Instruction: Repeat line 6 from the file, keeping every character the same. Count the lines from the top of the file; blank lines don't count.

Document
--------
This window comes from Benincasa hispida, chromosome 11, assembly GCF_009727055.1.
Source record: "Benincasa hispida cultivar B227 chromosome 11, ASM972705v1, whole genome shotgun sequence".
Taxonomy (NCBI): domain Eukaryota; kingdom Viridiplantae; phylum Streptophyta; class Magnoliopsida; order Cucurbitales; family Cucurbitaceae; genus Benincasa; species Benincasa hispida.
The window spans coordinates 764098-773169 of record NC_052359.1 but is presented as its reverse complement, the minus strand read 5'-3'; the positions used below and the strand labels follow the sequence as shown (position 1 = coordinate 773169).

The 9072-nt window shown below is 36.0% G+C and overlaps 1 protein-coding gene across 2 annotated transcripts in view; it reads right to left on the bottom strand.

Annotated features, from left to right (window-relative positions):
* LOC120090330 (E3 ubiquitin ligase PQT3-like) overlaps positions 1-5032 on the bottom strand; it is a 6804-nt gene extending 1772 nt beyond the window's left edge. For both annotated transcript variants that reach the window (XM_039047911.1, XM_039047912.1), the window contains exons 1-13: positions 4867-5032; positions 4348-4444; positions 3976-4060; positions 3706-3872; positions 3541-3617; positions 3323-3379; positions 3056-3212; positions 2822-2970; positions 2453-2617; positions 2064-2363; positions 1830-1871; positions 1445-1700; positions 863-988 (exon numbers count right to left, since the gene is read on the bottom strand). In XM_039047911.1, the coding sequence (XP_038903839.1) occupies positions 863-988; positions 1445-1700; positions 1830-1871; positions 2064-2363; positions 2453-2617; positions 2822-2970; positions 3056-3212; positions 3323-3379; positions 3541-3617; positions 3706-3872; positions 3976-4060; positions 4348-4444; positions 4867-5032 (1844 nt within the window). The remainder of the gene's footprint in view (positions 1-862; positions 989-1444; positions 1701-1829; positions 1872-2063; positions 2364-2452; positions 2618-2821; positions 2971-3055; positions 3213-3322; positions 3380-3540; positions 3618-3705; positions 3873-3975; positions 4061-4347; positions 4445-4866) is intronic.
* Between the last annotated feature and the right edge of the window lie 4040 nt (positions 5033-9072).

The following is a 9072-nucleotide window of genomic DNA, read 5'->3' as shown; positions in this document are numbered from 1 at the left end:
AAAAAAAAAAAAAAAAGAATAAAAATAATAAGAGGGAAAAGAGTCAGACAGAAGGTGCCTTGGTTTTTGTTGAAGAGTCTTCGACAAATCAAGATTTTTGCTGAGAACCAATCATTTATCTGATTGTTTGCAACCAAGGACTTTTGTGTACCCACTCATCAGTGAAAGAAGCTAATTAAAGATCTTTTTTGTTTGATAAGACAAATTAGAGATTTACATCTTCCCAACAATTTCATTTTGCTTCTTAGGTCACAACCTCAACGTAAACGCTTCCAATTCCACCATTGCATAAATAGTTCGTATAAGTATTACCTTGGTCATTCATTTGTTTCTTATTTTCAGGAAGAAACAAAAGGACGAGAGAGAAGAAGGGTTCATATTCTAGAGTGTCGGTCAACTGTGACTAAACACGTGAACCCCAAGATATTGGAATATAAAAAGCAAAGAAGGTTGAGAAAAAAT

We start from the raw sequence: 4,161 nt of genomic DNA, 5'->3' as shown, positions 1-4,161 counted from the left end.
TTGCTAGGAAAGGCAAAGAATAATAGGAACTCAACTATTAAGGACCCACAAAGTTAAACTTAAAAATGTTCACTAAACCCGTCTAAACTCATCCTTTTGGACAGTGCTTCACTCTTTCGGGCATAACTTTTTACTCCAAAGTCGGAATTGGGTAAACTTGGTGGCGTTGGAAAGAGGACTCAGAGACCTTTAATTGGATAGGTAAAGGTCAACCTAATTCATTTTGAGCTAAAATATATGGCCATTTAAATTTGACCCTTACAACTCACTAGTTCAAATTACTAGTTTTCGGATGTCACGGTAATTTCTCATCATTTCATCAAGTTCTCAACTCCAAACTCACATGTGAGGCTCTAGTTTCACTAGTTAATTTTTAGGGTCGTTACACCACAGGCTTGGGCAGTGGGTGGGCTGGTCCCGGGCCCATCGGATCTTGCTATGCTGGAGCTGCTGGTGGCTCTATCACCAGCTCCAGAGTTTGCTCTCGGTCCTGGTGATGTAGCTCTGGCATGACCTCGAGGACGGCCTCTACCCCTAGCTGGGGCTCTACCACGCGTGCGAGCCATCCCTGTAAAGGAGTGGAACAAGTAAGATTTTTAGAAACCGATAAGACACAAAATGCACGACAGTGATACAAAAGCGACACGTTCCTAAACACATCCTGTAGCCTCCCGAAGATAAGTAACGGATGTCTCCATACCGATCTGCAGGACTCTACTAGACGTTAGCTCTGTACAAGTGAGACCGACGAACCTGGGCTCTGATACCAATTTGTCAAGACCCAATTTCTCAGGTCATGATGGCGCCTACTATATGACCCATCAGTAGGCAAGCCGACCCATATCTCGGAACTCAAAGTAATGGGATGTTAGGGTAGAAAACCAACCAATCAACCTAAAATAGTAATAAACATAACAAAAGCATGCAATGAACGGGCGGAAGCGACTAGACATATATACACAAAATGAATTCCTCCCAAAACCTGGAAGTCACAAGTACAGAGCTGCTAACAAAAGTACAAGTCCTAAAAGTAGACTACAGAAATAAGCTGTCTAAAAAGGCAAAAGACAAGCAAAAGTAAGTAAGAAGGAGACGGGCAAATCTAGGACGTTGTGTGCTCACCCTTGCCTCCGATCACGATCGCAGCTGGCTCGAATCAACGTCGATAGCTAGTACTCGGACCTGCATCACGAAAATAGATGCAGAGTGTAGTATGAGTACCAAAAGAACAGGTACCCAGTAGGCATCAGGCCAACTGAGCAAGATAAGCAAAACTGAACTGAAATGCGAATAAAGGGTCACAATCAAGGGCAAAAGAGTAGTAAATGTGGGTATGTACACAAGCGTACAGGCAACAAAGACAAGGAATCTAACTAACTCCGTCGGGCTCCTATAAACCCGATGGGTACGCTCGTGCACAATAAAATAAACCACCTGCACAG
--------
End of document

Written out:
Annotated features, from left to right (window-relative positions):